(AC) - A Disclosure of the Hidden Treasures of Heaven Contained in the Holy Scripture or Word of the Lord, Together with Amazing Things Seen in the World of Spirits and in the Heaven of Angels

AC 4884

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4884. And put on the garments of her widowhood. That this signifies intelligence, is evident from the signification of a "widow," as being one who is in truth without good but still desires to be led by good, of which above (n. 4844); and from the signification of "garments," as being truths (n. 297, 2576, 4545, 4763). That these things taken together signify intelligence, is because nothing but truths constitute intelligence, since those who are in truths from good are in intelligence; for through truths from good the intellectual mind is in the light of heaven, and the light of heaven is intelligence, because it is Divine truth from Divine good. A further reason why putting on the garments of widowhood here signifies intelligence is that in the general sense a "widow" is one who is in truth and desires to be led by means of good into the truth of intelligence (as also was shown above, n. 4844), thus into intelligence.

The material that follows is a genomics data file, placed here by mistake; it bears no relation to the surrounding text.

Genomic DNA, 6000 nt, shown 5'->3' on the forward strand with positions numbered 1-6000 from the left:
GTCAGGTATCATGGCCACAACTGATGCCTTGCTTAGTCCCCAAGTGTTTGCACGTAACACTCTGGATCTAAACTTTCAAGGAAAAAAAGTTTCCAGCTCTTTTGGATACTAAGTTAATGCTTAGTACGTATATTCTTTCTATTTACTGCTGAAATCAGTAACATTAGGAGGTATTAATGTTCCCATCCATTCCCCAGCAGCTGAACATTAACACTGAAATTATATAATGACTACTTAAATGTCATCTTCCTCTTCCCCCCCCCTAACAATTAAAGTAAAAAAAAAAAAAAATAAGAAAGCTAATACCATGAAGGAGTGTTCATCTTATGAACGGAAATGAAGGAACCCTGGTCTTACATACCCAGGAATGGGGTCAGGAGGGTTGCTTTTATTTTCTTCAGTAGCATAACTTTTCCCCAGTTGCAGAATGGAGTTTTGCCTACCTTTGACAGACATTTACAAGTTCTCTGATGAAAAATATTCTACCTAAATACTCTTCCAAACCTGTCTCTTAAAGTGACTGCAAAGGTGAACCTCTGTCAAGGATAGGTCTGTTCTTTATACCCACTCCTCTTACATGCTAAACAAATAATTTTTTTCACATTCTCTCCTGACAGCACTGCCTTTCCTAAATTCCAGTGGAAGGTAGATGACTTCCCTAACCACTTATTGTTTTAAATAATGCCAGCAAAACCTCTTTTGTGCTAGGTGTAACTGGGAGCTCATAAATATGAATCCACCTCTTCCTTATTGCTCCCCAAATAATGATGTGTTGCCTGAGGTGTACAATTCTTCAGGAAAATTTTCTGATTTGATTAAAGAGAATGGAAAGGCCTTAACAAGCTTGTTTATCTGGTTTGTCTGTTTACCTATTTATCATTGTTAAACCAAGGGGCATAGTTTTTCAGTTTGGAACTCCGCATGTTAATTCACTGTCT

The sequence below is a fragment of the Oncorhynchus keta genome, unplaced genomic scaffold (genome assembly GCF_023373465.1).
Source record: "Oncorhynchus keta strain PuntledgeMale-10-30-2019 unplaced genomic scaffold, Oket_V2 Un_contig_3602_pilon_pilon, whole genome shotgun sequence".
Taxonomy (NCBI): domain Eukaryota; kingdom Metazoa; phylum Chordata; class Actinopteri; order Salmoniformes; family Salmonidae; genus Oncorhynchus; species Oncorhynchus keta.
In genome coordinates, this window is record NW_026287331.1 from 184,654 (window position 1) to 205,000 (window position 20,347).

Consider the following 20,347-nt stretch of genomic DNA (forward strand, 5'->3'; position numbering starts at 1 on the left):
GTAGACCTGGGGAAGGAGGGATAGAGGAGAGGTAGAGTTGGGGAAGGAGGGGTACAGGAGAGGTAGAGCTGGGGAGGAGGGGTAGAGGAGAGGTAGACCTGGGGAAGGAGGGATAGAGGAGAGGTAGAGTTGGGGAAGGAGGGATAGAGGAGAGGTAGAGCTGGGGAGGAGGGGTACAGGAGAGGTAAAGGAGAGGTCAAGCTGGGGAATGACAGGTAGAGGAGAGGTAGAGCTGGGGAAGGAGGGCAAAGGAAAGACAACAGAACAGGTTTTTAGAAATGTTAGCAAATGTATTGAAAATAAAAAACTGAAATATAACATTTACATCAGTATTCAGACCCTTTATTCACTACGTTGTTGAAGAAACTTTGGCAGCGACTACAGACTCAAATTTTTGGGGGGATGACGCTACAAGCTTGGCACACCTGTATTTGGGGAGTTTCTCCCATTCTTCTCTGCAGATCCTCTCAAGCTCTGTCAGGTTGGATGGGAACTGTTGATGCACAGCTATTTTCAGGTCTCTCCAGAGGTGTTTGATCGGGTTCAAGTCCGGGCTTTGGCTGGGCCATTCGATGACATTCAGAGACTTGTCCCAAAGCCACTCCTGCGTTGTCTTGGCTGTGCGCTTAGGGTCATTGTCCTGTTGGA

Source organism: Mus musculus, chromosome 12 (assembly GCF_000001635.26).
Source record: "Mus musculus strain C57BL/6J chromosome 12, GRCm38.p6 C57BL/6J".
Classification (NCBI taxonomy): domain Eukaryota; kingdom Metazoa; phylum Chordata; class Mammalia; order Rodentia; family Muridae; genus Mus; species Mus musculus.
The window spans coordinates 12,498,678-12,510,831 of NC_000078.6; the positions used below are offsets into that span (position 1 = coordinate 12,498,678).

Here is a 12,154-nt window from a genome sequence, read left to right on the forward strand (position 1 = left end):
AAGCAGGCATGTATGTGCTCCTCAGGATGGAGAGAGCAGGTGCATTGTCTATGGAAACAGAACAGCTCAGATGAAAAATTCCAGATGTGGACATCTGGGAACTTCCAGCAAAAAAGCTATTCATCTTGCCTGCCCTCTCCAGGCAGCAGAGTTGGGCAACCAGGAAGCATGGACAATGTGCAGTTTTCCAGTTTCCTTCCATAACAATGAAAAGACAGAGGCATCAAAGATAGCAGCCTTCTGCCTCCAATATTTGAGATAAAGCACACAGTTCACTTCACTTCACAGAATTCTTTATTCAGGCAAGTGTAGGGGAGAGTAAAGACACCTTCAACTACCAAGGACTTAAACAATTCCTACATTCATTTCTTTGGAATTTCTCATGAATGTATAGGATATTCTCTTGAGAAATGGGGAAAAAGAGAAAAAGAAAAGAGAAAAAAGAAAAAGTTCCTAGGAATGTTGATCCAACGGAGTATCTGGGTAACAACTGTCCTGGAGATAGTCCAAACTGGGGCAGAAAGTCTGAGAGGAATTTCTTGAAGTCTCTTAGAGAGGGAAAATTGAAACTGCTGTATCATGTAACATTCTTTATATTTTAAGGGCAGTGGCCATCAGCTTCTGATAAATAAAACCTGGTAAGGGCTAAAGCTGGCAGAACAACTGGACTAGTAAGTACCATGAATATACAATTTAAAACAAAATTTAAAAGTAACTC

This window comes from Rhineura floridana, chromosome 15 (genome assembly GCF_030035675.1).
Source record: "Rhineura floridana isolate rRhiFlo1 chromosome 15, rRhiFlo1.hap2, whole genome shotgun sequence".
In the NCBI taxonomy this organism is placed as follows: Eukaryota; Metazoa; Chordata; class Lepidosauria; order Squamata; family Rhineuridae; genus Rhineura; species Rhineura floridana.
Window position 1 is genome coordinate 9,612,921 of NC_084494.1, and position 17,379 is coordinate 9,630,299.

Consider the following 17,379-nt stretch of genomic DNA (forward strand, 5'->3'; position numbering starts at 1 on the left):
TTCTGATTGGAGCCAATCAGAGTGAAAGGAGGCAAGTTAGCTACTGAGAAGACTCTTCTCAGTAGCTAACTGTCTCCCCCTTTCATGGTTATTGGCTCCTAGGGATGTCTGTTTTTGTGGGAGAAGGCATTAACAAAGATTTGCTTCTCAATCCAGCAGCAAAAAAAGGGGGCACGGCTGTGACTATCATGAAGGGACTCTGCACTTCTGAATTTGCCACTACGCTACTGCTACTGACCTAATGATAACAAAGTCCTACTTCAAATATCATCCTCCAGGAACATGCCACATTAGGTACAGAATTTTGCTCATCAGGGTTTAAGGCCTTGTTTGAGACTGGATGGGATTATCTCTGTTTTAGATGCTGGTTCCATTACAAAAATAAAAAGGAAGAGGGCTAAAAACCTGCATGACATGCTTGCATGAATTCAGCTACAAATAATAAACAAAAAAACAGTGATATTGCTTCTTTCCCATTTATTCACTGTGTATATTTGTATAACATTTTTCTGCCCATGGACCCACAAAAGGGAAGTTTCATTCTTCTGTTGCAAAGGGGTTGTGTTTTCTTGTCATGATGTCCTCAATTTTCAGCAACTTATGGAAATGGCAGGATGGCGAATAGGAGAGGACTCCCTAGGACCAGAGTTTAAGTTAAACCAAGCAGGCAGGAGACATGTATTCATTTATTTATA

[2] That it may be known how the case herein is, it must be briefly explained. The truth in man is not the truth of intelligence until it is led by means of good; and when it is led by means of good, it then for the first time becomes the truth of intelligence. For truth has no life from itself, but from good, and it has life from good when man lives according to truth; for then it infuses itself into man's will, and from his will into his actions, thus into the whole man. The truth which man only knows or apprehends, remains outside of his will, and so outside of his life; for man's will is his life. But when man wills the truth, it is then on the threshold of his life; and when from willing he does it, then the truth is in the whole man; and when he does it frequently, it not only recurs from habit, but also from affection, thus from freedom. Let anyone who pleases, consider whether man can be imbued with anything but that which he does from will. That which he only thinks and does not do, and still more that which he thinks and is not willing to do, is merely outside of him, and is also dissipated like chaff by the slightest wind, as it is in fact dissipated in the other life; from which it may be known what faith is without works. From these things it is now plain what the truth of intelligence is, namely, that it is the truth which is from good. Truth is predicated of the understanding, and good of the will, or what is the same, truth is of doctrine and good is of life.


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